Sibling rivalry is a part of growing up, but it can get tiring when kids are fighting all the time. Don’t stress; plenty of other parents are in the same boat. These tips may help to reduce unnecessary fights and resolve them quickly when they do happen.

Figure out the real problem

Many arguments start over something small, but there may be a bigger issue lurking under the surface. Your kids might be fighting over a toy, but really, they’re upset because they feel like their sibling always gets their way. They may even just want your attention, which isn’t a bad thing! Do your best to figure out the root of the problem and get your kids to express the emotions they’re feeling. And remember, there won’t always be a deeper reason, but it doesn’t hurt to ask.


Make it a team effort

Kids often get caught up in who “wins” an argument, which can lead to more frustration. Try to frame conflicts as a team effort rather than a competition. Encourage them to work through the problem together and come up with a solution they can both agree on. Make it clear to them that working together is something that will help everyone in the family because you’re all a team. It will help them with their problem-solving skills and give you a break from being the peacemaker.


Set a good example

It’s one thing to tell your little ones how to fix their conflicts, but it’s another to show them. Model good behavior when you have a disagreement of your own. If they see you getting frustrated all the time or yelling at your partner, that will be the example they remember, no matter how much you try to teach them otherwise. If you think a discussion with your partner could turn into an argument, try moving it away from the kids and only coming back once your emotions are in a healthy place.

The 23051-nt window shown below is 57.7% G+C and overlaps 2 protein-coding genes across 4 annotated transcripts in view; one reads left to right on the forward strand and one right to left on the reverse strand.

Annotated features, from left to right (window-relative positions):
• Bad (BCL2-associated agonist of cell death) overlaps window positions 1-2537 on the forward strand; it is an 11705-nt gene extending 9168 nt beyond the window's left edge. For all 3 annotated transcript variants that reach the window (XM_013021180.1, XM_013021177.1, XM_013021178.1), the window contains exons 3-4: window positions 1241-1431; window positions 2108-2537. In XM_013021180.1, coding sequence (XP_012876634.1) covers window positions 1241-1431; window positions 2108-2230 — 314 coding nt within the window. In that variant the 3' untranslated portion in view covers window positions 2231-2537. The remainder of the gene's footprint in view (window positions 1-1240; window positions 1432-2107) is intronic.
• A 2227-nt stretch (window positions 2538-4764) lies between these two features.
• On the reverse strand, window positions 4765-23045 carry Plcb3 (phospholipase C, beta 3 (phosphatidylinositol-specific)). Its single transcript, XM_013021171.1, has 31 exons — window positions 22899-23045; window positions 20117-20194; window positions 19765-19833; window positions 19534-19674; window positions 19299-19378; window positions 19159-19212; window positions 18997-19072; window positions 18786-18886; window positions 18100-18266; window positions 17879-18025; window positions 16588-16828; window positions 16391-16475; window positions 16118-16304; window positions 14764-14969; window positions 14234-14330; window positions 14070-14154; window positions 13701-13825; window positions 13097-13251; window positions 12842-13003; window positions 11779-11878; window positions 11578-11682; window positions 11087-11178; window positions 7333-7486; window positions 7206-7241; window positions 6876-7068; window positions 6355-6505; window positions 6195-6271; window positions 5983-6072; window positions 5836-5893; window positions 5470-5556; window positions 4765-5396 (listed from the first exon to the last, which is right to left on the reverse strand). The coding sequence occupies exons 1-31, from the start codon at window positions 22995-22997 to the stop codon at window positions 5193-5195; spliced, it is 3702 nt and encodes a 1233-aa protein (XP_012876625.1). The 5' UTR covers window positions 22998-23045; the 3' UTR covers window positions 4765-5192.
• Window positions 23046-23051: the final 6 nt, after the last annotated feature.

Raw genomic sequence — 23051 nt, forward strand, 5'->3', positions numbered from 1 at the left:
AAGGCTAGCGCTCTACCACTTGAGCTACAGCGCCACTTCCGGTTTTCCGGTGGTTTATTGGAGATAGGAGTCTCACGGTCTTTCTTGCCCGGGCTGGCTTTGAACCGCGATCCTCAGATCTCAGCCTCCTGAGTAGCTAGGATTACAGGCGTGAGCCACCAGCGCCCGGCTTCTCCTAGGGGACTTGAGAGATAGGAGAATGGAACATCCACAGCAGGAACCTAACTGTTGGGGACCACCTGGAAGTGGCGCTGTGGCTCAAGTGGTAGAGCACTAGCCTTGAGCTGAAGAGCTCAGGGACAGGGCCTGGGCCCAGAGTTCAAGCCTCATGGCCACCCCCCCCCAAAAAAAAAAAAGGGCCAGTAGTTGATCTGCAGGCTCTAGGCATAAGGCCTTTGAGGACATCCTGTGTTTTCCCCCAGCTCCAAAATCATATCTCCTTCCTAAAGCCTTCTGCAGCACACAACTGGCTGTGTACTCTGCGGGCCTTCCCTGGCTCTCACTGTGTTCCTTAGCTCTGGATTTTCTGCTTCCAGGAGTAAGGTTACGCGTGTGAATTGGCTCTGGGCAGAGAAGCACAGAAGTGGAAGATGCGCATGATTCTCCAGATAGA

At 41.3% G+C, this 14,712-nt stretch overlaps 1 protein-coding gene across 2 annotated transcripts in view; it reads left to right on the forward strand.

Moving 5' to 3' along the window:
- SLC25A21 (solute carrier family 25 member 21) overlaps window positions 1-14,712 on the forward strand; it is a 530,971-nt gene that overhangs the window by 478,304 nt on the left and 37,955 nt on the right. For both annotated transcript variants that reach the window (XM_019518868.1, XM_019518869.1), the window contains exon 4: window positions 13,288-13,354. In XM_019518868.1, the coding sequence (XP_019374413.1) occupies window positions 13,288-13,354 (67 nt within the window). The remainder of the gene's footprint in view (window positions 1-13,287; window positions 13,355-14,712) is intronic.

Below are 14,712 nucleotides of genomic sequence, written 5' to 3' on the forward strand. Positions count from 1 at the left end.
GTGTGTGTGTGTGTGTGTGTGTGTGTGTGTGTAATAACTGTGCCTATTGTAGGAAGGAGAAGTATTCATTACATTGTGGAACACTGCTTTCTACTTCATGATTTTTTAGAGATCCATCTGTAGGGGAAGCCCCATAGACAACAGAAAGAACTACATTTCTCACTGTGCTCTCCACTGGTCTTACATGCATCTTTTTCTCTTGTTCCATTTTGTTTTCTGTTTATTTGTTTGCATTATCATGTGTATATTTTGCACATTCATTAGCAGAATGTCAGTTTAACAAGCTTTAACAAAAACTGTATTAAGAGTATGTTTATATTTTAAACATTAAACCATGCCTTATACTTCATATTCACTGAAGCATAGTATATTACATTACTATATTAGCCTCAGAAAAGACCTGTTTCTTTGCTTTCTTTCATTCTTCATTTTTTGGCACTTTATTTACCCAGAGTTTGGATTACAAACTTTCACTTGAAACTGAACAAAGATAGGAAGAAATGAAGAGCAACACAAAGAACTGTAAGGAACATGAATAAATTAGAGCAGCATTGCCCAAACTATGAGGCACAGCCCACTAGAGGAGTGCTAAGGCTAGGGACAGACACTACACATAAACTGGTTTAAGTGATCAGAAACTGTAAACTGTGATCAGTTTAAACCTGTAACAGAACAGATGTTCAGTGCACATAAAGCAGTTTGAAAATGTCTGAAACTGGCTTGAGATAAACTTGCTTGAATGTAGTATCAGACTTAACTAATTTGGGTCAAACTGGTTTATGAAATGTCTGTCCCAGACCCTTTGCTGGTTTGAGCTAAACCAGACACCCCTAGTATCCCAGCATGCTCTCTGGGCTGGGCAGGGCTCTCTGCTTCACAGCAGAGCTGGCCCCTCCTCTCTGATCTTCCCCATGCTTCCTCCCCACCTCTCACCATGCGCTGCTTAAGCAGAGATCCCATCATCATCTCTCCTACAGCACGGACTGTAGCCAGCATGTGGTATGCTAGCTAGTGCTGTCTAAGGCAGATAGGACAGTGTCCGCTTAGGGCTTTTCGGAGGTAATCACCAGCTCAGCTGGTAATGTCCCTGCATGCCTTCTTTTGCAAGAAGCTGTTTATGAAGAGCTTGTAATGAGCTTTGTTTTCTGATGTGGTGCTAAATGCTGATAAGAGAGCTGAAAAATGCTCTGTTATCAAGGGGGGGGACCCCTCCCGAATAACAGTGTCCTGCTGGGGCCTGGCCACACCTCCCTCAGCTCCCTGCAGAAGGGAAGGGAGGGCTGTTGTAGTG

Have your kids practice

Telling your kids how to handle a fight and giving them positive examples are great steps in reducing conflict. At the same time, it may be hard for younger kids to remember what they’re supposed to do in the middle of an argument. Big emotions make it tricky to focus. To give them a better chance at success, practice with them when they’re in a good mood. Give them a scenario they’ve struggled with in the past and ask what they might say. You can give them guidance from there and hopefully the practice will become a reality.


Don’t try to be perfect

Kids are always going to fight. It’s a normal part of growing up and according to Nationwide Children’s Hospital, it’s even more common with kids less than two years apart. If you see every argument as a failure of your parenting, your mental health won’t thank you. Do your best to reinforce healthy behaviors and give proper consequences for undesired ones, but give yourself some grace too.

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